Are nurses able to exclusively breastfeed their babies? A mixed methods study of conduciveness of the work environment of nurses to practice exclusive breastfeeding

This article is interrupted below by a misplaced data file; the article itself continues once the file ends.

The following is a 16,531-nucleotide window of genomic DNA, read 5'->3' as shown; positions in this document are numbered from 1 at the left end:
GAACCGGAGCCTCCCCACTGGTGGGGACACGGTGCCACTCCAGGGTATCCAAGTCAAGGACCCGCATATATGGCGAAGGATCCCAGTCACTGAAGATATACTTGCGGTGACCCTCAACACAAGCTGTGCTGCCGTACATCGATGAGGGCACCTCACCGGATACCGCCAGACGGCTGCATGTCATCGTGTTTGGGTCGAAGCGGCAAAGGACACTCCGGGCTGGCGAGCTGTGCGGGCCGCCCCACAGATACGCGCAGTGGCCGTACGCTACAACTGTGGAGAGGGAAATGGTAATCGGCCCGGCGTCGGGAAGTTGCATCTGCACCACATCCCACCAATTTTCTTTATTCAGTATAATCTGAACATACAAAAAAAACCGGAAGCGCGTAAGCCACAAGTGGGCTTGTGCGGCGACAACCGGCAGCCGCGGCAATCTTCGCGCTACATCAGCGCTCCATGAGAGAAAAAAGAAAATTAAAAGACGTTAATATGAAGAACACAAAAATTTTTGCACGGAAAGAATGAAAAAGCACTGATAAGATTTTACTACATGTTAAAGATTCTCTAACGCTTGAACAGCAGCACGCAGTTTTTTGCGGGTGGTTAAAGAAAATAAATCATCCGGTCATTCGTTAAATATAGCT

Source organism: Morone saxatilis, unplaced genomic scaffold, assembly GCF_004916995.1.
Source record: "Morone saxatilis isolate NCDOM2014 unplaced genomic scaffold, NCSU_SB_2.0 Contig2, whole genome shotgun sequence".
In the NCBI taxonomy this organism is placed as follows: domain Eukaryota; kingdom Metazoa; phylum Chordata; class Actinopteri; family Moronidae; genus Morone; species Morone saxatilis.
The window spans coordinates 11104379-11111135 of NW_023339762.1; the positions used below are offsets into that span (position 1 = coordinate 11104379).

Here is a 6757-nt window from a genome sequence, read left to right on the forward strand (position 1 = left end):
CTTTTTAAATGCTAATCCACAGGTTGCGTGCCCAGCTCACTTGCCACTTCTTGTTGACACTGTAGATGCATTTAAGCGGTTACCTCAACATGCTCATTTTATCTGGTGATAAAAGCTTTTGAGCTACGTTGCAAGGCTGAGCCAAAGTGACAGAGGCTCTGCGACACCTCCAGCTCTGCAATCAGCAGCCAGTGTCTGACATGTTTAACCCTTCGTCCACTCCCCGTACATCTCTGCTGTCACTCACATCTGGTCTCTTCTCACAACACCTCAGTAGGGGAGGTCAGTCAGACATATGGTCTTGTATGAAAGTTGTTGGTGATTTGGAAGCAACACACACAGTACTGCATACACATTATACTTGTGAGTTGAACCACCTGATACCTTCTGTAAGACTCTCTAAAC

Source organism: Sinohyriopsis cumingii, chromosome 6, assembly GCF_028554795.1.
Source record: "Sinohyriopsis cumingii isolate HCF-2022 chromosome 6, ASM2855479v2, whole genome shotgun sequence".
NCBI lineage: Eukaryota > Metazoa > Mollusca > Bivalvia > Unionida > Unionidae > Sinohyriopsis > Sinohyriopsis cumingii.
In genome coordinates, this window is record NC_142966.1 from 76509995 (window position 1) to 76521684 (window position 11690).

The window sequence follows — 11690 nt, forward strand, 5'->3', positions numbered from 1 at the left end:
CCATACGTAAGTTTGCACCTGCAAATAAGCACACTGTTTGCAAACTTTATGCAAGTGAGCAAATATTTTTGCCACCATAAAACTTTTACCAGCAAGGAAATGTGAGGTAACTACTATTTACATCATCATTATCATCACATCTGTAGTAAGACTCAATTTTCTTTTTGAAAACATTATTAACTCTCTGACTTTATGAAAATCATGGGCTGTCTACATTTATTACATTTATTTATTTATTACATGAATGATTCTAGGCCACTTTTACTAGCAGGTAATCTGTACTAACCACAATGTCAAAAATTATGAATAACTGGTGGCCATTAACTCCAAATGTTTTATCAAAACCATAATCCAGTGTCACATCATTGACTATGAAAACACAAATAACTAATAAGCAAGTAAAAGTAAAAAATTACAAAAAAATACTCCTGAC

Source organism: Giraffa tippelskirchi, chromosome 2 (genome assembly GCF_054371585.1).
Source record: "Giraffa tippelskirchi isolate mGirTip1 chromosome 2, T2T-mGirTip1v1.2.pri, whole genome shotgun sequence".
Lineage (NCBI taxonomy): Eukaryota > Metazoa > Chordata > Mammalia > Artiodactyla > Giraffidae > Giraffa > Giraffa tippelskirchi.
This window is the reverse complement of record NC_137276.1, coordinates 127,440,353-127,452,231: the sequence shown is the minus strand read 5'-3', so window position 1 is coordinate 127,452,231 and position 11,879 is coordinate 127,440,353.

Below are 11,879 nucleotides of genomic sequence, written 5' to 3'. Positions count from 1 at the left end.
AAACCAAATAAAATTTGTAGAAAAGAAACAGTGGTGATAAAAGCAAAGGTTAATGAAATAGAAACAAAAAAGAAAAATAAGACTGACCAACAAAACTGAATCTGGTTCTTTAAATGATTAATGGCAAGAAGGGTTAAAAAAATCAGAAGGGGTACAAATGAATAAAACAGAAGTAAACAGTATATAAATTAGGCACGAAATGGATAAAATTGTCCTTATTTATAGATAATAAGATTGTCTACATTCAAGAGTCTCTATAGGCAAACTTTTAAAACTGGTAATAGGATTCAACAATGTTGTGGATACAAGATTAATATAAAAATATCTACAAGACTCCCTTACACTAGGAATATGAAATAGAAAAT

AbstractOne of the factors that may influence the practice of EBF for working mothers is the conduciveness of thework environment. We investigated the conduciveness of the work environment for the practice of EBFamong nurses with babies in the Tamale Metropolis. A questionnaire was administered to 130 nurses in fiveselected health facilities in the Tamale Metropolis. Also, focus group discussions were employed to explorenurses’ perceptions concerning EBF at the workplace. About 66.0% of nurses exclusively breastfed theirinfants. Among nurses who did not exclusively breastfeed, 48.4% said their nature of work prevented them;22.6% long distance between work and home and the rest blamed short maternity leave. Eighty-one percentwere not allowed to bring their children to the workplace; 86.3% said the workplace had no breastfeedingrooms; and 46.0% said they were not given time to go breastfeed. In the qualitative data, lack of maternityleave, traditions and uncooperative superiors were some of the barriers to EBF. The practice of EBF wasrelatively high but below the WHO optimal breastfeeding rate of 90.0%. The length of maternity leave,breastfeeding rooms and breastfeeding friendly staff could play an important role in promoting EBF amongnurses with babies.
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